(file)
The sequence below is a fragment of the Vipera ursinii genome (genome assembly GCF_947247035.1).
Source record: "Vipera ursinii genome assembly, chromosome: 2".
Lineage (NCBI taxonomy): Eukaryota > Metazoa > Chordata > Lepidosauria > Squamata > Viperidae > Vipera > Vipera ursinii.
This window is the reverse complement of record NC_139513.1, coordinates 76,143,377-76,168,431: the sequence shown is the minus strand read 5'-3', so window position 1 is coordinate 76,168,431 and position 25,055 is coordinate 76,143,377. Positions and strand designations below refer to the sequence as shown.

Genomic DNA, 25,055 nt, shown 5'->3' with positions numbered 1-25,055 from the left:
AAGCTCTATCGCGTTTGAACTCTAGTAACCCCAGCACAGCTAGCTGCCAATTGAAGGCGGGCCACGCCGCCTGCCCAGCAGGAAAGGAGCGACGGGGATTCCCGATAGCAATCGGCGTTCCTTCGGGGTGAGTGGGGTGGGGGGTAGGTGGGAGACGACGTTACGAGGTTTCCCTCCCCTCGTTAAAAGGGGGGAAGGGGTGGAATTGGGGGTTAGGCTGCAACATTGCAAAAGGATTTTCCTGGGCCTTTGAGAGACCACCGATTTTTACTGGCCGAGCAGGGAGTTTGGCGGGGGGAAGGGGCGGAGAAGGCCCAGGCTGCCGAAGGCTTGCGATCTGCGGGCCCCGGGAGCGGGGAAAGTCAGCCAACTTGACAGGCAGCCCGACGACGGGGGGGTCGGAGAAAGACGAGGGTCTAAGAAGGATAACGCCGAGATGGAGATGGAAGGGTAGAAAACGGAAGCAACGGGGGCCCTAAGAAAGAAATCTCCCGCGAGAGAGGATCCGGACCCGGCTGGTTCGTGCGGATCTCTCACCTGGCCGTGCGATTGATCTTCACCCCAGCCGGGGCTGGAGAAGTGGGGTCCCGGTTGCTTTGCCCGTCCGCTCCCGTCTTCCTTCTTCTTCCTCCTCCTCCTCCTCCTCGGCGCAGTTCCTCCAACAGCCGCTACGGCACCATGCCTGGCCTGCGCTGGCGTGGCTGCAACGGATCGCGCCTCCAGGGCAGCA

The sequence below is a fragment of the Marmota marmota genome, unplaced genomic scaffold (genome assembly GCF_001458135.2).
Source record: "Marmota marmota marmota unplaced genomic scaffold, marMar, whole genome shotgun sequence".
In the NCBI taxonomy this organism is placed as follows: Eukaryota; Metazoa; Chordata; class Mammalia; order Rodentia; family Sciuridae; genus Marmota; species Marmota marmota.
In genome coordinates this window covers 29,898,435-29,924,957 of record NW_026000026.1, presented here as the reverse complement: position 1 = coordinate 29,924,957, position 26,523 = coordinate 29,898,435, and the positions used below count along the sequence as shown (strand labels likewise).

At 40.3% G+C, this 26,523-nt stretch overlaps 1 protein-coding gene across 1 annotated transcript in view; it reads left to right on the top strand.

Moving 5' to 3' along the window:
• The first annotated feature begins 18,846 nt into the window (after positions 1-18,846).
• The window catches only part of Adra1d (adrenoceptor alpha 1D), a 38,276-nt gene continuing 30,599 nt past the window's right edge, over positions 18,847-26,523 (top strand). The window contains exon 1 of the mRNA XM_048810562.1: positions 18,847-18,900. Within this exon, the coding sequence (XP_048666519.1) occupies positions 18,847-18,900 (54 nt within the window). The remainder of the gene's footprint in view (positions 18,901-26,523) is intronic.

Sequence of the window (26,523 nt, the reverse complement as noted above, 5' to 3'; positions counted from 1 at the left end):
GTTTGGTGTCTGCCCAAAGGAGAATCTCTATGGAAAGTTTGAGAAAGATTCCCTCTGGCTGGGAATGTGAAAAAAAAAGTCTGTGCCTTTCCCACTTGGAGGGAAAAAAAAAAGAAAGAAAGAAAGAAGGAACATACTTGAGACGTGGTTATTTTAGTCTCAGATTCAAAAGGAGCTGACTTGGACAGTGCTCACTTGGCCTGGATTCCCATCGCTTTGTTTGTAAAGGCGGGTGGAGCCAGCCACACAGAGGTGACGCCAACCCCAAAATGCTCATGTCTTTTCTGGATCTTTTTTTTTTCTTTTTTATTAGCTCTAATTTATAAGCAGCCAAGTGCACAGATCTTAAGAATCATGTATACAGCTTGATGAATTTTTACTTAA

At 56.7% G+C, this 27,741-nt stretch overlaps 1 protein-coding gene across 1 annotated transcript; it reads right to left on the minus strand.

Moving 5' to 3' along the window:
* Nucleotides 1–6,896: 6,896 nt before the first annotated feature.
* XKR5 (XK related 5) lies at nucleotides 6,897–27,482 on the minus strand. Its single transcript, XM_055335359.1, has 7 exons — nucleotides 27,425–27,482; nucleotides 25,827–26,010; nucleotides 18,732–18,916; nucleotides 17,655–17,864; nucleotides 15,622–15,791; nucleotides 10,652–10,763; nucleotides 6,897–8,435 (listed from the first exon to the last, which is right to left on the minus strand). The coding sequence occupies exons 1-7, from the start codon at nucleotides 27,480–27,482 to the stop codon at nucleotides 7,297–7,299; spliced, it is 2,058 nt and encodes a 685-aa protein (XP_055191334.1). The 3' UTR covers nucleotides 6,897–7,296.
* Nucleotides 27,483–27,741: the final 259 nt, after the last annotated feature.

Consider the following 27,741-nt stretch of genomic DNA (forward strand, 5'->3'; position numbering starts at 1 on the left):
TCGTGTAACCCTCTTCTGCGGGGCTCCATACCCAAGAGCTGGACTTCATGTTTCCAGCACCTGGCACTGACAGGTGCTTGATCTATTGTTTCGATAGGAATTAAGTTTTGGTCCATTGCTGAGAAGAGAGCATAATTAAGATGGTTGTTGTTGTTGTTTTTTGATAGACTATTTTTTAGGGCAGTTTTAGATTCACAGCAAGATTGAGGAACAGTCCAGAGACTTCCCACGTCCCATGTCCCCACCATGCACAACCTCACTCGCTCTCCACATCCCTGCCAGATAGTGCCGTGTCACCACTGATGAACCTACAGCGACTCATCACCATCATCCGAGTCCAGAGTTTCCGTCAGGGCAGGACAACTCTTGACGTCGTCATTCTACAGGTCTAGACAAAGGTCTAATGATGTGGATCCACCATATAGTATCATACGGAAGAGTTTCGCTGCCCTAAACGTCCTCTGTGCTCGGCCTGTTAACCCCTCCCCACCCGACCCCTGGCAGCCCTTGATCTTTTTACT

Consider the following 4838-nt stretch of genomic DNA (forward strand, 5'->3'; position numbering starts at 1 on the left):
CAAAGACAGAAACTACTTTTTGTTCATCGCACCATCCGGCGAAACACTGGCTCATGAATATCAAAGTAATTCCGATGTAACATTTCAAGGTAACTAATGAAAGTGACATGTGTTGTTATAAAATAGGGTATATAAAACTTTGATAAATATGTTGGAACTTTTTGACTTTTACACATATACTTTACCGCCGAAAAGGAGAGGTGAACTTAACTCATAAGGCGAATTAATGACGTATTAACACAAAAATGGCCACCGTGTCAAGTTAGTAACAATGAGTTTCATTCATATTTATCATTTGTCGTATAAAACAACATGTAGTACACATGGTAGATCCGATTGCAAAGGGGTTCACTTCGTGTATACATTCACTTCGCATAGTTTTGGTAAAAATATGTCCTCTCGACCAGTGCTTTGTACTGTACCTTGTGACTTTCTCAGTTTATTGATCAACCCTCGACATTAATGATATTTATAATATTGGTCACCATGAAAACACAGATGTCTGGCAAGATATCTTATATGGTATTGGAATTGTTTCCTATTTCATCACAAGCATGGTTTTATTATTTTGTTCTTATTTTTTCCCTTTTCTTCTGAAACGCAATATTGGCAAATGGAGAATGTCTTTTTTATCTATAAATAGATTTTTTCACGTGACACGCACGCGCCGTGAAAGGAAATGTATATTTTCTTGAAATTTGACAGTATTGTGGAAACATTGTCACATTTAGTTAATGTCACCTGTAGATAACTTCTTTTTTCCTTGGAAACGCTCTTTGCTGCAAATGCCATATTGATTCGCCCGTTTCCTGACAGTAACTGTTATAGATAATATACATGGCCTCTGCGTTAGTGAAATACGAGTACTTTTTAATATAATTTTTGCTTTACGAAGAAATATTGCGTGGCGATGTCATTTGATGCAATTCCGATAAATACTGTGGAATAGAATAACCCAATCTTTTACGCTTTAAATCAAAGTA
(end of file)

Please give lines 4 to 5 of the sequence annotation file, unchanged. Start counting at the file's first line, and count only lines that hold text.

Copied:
This window is the reverse complement of record NC_139513.1, coordinates 76,143,377-76,168,431: the sequence shown is the minus strand read 5'-3', so window position 1 is coordinate 76,168,431 and position 25,055 is coordinate 76,143,377. Positions and strand designations below refer to the sequence as shown.

Genomic DNA, 25,055 nt, shown 5'->3' with positions numbered 1-25,055 from the left: